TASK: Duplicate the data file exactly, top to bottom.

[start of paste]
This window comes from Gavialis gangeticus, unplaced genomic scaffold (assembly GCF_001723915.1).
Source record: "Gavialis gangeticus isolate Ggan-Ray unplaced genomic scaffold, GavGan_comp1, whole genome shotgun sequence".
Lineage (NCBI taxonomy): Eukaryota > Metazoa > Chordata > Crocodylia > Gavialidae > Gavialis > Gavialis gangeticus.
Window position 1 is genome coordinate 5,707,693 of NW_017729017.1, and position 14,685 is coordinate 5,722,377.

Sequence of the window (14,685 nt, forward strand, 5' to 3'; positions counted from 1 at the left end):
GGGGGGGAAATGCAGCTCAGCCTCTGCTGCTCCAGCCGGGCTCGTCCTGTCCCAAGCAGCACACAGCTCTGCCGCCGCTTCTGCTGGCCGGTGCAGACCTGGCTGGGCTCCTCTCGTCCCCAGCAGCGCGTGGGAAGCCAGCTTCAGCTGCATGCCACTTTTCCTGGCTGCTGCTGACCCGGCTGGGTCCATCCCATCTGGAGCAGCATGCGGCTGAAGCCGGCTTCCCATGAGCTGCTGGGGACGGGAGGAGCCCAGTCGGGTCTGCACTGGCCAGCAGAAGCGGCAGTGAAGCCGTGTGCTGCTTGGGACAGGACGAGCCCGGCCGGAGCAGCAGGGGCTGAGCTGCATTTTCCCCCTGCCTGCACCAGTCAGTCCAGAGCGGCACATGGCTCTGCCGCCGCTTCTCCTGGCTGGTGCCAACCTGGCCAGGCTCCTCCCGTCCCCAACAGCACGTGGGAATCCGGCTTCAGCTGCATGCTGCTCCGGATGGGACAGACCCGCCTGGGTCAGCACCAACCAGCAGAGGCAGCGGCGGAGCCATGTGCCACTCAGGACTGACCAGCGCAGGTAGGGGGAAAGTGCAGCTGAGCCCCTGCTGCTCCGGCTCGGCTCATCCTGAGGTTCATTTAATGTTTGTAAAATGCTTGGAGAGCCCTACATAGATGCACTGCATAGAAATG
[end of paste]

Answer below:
This window comes from Gavialis gangeticus, unplaced genomic scaffold (assembly GCF_001723915.1).
Source record: "Gavialis gangeticus isolate Ggan-Ray unplaced genomic scaffold, GavGan_comp1, whole genome shotgun sequence".
Lineage (NCBI taxonomy): Eukaryota > Metazoa > Chordata > Crocodylia > Gavialidae > Gavialis > Gavialis gangeticus.
Window position 1 is genome coordinate 5,707,693 of NW_017729017.1, and position 14,685 is coordinate 5,722,377.

Sequence of the window (14,685 nt, forward strand, 5' to 3'; positions counted from 1 at the left end):
GGGGGGGAAATGCAGCTCAGCCTCTGCTGCTCCAGCCGGGCTCGTCCTGTCCCAAGCAGCACACAGCTCTGCCGCCGCTTCTGCTGGCCGGTGCAGACCTGGCTGGGCTCCTCTCGTCCCCAGCAGCGCGTGGGAAGCCAGCTTCAGCTGCATGCCACTTTTCCTGGCTGCTGCTGACCCGGCTGGGTCCATCCCATCTGGAGCAGCATGCGGCTGAAGCCGGCTTCCCATGAGCTGCTGGGGACGGGAGGAGCCCAGTCGGGTCTGCACTGGCCAGCAGAAGCGGCAGTGAAGCCGTGTGCTGCTTGGGACAGGACGAGCCCGGCCGGAGCAGCAGGGGCTGAGCTGCATTTTCCCCCTGCCTGCACCAGTCAGTCCAGAGCGGCACATGGCTCTGCCGCCGCTTCTCCTGGCTGGTGCCAACCTGGCCAGGCTCCTCCCGTCCCCAACAGCACGTGGGAATCCGGCTTCAGCTGCATGCTGCTCCGGATGGGACAGACCCGCCTGGGTCAGCACCAACCAGCAGAGGCAGCGGCGGAGCCATGTGCCACTCAGGACTGACCAGCGCAGGTAGGGGGAAAGTGCAGCTGAGCCCCTGCTGCTCCGGCTCGGCTCATCCTGAGGTTCATTTAATGTTTGTAAAATGCTTGGAGAGCCCTACATAGATGCACTGCATAGAAATG